LVMH Profit Meets Estimates As Liquor Sales Offset French Slump
LVMH Moet Hennessy Louis Vuitton SE, the world’s biggest luxury-goods maker, reported first-half profit in line with analyst estimates as lower tourism flows to France offset stronger demand for its wines and spirits.
First-half profit from recurring operations was little changed at 2.96 billion euros ($3.25 billion), the Paris-based company said late Tuesday. Analysts expected 2.92 billion euros. Sales rose 4 percent on an organic basis in the second quarter, compared to the consensus of 2.9 percent, an acceleration from the first quarter’s pace.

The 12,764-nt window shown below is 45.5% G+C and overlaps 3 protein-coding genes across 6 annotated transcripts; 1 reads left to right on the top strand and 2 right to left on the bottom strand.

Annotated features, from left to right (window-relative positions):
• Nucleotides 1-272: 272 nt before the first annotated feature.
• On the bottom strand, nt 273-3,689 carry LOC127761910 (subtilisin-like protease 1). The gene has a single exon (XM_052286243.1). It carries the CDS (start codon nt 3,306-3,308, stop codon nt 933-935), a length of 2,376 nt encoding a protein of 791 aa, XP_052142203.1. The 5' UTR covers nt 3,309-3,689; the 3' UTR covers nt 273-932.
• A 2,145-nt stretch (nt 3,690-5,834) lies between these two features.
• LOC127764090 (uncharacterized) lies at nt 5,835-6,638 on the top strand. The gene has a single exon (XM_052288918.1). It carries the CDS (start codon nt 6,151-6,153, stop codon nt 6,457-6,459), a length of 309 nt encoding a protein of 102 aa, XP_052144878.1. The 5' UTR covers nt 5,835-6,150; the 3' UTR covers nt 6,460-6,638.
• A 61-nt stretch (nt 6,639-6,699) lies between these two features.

The wines-and-spirits business grew revenue 9 percent in the first half, beating analysts’ expectations for 5 percent growth, boosted by a good start to the year for champagne in the U.S. and Europe and improved cognac sales in China after two years of sluggish demand.
The owner of Louis Vuitton handbags and Christian Dior perfumes this week agreed to sell Donna Karan International for $650 million after failing to turn around the brand. LVMH’s significant disposal in more than a decade may lead to further divestments, such as a sale of Marc Jacobs, according to Citigroup analyst Thomas Chauvet. It also could fuel a 1 billion-euro share buyback, Fred Speirs, an analyst at UBS AG, has said.
Total revenue for the six months gained 3 percent to 17.2 billion euros, edging the 17 billion euros analysts had estimated.
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